Joseph O'Connor is the author of eight novels: Cowboys and Indians (short-listed for the Whitbread Prize), Desperadoes, The Salesman, Inishowen, Star of the Sea, Redemption Falls, Ghost Light and The Thrill of it All, as well as two collections of short stories, True Believers and Where Have You Been?, and a number of bestselling works of non-fiction. He has also written radio diaries, film scripts and stage-plays including the multiple award-winning Red Roses and Petrol and an acclaimed adaptation of Daphne du Maurier's novel My Cousin Rachel. With composer Brian Byrne he wrote the songs for the dance show Heartbeat of Home. He was recently appointed Frank McCourt Professor of Creative Writing at the University of Limerick.
The Thrill of it All was published by Harvill Secker on May 15th and is reviewed by Peter Murphy in The Irish Times on Saturday, May 17th.
What was the first book to make an impression on you?
The Ladybird Book of the Great Composers.
What was your favourite book as a child?
Moonfleet, by the English novelist J Meade Falkner.
And what is your favourite book or books now?
I was impressed by Colin Barrett's debut collection of short stories, Young Skins.
What is your favourite quotation?
"I say in speeches that a plausible mission of artists is to make people appreciate being alive at least a little bit. I am then asked if I know of any artists who pulled that off. I reply, 'The Beatles did'." Kurt Vonnegut.
Who is your favourite fictional character?
I have two, and they happen to be married: Leopold and Molly Bloom.
Who is the most under-rated Irish author?
I and many others rate her work very highly, but I would love to see Deirdre Madden win the Booker Prize and gain a large international readership.
Which do you prefer - ebooks or the traditional print version?
Traditional, but the ebook is here to stay and we’d all better start loving it.
What is the most beautiful book you own?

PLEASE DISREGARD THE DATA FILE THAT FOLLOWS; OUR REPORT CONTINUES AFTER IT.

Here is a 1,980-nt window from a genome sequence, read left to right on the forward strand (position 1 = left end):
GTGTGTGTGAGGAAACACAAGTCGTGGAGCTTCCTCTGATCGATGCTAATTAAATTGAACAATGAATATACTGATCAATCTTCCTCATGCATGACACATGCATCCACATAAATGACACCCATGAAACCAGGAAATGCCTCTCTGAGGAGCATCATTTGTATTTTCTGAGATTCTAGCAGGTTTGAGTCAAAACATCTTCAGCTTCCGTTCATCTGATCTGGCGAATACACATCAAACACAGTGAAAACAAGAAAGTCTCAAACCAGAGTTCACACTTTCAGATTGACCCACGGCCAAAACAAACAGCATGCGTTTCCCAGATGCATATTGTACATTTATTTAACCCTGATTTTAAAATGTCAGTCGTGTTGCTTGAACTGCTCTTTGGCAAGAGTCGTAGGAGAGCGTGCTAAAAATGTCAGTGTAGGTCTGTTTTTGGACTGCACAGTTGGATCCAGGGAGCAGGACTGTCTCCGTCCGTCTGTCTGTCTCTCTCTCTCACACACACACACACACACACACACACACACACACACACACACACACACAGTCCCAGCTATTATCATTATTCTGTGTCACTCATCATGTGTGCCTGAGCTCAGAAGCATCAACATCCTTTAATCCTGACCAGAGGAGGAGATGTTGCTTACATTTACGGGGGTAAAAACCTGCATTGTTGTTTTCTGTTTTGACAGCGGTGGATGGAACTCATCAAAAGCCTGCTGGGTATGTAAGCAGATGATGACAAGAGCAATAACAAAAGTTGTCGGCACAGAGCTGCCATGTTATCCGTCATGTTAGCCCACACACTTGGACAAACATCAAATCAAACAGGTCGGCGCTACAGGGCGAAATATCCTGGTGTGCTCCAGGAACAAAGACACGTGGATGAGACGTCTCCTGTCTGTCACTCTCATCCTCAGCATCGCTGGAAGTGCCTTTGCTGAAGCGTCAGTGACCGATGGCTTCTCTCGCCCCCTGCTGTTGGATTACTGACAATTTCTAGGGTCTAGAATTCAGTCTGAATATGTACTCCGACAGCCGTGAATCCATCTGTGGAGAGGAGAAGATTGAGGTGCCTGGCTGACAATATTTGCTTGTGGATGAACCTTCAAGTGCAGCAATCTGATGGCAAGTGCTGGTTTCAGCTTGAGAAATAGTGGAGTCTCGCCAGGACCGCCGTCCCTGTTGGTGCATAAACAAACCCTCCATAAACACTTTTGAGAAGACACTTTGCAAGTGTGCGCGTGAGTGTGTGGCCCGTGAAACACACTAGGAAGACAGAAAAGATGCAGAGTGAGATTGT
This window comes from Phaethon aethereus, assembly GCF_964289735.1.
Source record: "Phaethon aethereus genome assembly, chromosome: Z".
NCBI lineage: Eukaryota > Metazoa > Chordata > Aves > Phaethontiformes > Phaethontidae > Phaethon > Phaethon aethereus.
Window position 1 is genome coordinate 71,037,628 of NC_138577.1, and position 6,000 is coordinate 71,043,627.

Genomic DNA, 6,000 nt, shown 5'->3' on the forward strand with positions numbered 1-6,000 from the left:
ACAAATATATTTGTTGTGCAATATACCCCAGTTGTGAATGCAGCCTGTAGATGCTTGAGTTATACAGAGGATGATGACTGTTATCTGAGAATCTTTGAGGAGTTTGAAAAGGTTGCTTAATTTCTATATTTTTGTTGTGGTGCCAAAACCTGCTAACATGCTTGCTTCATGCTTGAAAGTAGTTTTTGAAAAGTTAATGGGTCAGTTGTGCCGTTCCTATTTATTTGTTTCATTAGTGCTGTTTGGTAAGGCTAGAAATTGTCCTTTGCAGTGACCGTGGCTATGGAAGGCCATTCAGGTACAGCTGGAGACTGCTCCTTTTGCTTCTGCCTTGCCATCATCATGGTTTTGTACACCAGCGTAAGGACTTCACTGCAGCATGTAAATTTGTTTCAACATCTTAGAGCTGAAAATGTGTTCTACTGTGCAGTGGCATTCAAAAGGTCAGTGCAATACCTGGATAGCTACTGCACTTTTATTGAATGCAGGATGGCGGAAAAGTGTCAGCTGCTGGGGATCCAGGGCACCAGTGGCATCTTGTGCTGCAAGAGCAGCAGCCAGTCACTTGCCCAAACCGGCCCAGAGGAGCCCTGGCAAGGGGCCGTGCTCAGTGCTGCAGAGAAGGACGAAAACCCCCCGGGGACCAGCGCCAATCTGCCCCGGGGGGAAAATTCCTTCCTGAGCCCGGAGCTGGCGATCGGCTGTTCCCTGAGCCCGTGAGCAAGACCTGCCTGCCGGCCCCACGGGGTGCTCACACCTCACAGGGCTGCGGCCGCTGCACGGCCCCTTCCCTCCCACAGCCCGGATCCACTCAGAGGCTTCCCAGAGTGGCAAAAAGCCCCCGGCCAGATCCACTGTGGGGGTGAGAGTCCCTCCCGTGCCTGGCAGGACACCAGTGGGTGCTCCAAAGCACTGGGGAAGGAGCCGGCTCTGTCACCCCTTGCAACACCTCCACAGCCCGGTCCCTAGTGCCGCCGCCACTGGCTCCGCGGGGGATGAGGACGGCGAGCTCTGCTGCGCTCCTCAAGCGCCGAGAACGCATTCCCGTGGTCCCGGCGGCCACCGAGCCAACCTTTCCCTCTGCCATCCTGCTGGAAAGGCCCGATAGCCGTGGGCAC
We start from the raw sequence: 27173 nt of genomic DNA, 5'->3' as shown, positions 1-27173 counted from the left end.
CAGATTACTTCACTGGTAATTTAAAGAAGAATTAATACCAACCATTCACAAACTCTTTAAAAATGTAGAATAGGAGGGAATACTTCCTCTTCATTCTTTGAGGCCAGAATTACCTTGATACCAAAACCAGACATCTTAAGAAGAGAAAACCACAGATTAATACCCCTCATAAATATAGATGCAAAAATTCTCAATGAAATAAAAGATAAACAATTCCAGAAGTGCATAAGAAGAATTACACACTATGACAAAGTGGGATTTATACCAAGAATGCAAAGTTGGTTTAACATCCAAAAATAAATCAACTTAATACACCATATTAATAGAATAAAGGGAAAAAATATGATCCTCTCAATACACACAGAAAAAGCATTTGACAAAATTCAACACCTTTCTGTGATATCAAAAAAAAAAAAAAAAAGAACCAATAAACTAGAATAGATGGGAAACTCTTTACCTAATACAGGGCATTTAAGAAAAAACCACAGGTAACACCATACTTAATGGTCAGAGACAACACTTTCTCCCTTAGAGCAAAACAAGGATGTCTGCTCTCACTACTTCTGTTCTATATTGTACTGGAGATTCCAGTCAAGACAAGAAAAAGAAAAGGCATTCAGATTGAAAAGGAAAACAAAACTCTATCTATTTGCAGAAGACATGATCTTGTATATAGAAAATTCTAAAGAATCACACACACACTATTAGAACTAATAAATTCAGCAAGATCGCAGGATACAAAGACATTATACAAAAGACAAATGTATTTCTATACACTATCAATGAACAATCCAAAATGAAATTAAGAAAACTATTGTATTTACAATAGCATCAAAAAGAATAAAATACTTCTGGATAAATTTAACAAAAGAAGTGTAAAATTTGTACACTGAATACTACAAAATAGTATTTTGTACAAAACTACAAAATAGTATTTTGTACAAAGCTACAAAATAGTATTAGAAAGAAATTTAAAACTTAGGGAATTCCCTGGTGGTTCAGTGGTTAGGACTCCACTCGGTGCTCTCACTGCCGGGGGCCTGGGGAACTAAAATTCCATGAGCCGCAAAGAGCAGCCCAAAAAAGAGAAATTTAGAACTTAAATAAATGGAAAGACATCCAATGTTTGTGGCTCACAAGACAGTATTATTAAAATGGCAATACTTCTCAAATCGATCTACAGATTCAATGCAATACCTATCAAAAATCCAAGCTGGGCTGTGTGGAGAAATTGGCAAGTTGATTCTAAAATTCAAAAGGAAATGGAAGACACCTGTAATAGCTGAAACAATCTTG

Last year my wife gave me a gorgeous three-volume edition of the Childe Ballads, a collection I love.
Where and how do you write?
Mostly in my office. But I also scribble a lot, on backs of envelopes or any convenient scrap of paper.
What book changed the way you think about fiction?
Oscar and Lucinda by Peter Carey, a beautiful, ambitious and awe-inspiring novel.
What is the most research you have done for a book?
I did a rake of research for my novels Star of the Sea and Redemption Falls.
What book influenced you the most?
JD Salinger’s The Catcher in the Rye is the book that made me want to be a writer.
What book would you give to a friend's child on their 18th birthday?
Patti Smith's Just Kids.
What book do you wish you had read when you were young?
Flannery O'Connor's A Good Man is Hard to Find.
What advice would you give to an aspiring author?
Read Orwell. And get a job.
What weight do you give reviews?
I read all of them, once, and disbelieve them whether they’re good or bad.
Where do you see the publishing industry going?
Further into crisis, alas.
What writing trends have struck you lately?
Self-publishing is back, in a big and growing way. Also, writers are tending to work in more collaborative ways, with musicians or other performers.
What lessons have you learned about life from reading?
I’ve learned that reading is a more creative act than writing. The writer provides the sheet music but it’s the reader who sings the song.
What has being a writer taught you?
How to persevere.
Which writers, living or dead, would you invite to your dream dinner party?
If there is a Hell being prepared for me, it will be a dinner party. But I'd like to be in a bar, late at night in New York, with Colm Toibin, Patti Smith, Dickens, St John of the Cross, Toni Morrison, Keats and Emily Bronte, with her brother Branwell leading the singsong while arm-wrestling.
What is the funniest scene you’ve read?
The chapter of Anthony Cronin's comic masterpiece, Dead as Doornails, in which the young Tony and his friend Brendan Behan go to France on a skite. And the description of a hangover in Kingsley Amis's classic, Lucky Jim.
What is your favourite word?
If you were to write a historical novel, which event or figure would be your subject?
I’ve written a few historical novels already and am not planning any more of them for a while. But there is a wonderful novel to be written about Captain Francis O’Neill, the Chicago policeman and collector of traditional Irish music.